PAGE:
In fact, the word “woke” appears nowhere within its pages. Rather, it is a combination memoir and extension of Atlantic columnist Kendi’s towering Stamped From the Beginning (2016) that leads readers through a taxonomy of racist thought to anti-racist action. Never wavering from the thesis introduced in his previous book, that “racism is a powerful collection of racist policies that lead to racial inequity and are substantiated by racist ideas,” the author posits a seemingly simple binary: “Antiracism is a powerful collection of antiracist policies that lead to racial equity and are substantiated by antiracist ideas.” The author, founding director of American University’s Antiracist Research and Policy Center, chronicles how he grew from a childhood steeped in black liberation Christianity to his doctoral studies, identifying and dispelling the layers of racist thought under which he had operated. “Internalized racism,” he writes, “is the real Black on Black Crime.” Kendi methodically examines racism through numerous lenses: power, biology, ethnicity, body, culture, and so forth, all the way to the intersectional constructs of gender racism and queer racism (the only section of the book that feels rushed). Each chapter examines one facet of racism, the authorial camera alternately zooming in on an episode from Kendi’s life that exemplifies it—e.g., as a teen, he wore light-colored contact lenses, wanting “to be Black but…not…to look Black”—and then panning to the history that informs it (the antebellum hierarchy that valued light skin over dark). The author then reframes those received ideas with inexorable logic: “Either racist policy or Black inferiority explains why White people are wealthier, healthier, and more powerful than Black people today.” If Kendi is justifiably hard on America, he’s just as hard on himself. When he began college, “anti-Black racist ideas covered my freshman eyes like my orange contacts.” This unsparing honesty helps readers, both white and people of color, navigate this difficult intellectual territory.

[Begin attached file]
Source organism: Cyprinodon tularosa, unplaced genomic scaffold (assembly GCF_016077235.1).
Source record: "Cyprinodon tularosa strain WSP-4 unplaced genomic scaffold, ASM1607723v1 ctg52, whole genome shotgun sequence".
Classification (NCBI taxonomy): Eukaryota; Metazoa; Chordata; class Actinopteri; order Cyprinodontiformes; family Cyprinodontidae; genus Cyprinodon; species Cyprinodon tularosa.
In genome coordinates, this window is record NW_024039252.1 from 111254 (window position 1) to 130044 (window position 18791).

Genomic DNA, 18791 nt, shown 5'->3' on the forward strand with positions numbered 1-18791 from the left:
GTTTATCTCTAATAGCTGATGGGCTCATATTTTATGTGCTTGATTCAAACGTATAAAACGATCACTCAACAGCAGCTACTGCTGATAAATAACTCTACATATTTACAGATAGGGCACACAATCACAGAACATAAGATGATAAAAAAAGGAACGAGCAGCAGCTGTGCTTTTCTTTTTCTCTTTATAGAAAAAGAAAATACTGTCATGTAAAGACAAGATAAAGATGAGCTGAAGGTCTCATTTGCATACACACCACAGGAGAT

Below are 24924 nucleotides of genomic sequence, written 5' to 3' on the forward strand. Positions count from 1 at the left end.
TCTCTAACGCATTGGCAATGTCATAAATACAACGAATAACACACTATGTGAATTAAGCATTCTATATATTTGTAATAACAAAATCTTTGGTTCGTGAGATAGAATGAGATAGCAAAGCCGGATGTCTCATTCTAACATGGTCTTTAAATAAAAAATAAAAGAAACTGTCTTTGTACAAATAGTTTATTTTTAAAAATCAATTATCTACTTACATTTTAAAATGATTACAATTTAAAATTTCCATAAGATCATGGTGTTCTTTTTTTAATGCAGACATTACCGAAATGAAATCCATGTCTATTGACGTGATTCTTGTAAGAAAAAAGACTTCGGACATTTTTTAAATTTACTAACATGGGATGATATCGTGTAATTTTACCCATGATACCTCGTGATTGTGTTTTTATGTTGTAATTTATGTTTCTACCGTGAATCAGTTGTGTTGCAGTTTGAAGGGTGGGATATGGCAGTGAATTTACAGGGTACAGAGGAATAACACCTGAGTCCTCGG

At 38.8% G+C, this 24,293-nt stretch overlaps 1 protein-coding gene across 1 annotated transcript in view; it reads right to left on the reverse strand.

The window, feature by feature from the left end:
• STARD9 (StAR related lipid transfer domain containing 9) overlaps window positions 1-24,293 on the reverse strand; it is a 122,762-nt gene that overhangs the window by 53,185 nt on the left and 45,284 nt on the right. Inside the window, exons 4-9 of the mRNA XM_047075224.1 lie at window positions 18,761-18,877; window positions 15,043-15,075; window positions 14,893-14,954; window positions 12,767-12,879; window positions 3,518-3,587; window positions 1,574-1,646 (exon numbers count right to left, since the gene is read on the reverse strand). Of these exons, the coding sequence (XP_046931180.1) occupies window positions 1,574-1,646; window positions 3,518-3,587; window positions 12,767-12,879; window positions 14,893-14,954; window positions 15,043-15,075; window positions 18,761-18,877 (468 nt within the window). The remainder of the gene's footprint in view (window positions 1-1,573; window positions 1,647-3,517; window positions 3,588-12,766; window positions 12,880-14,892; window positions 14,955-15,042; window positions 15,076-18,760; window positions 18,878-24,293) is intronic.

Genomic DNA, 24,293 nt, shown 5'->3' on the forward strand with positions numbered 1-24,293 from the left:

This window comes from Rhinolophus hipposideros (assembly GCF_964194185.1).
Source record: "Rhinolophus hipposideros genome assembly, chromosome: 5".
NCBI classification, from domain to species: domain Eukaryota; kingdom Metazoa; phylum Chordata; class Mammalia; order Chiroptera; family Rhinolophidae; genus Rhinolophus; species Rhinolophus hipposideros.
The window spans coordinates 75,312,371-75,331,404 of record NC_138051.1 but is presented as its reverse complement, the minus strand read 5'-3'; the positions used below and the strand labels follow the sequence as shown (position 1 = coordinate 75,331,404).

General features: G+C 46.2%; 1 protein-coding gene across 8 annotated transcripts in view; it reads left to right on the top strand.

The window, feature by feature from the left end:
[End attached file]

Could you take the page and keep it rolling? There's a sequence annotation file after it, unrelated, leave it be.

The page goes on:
Not an easy read but an essential one.

Pub Date: Aug. 13, 2019

ISBN: 978-0-525-50928-8

Page Count: 320

Publisher: One World/Random House

Review Posted Online: April 28, 2019

Kirkus Reviews Issue: May 15, 2019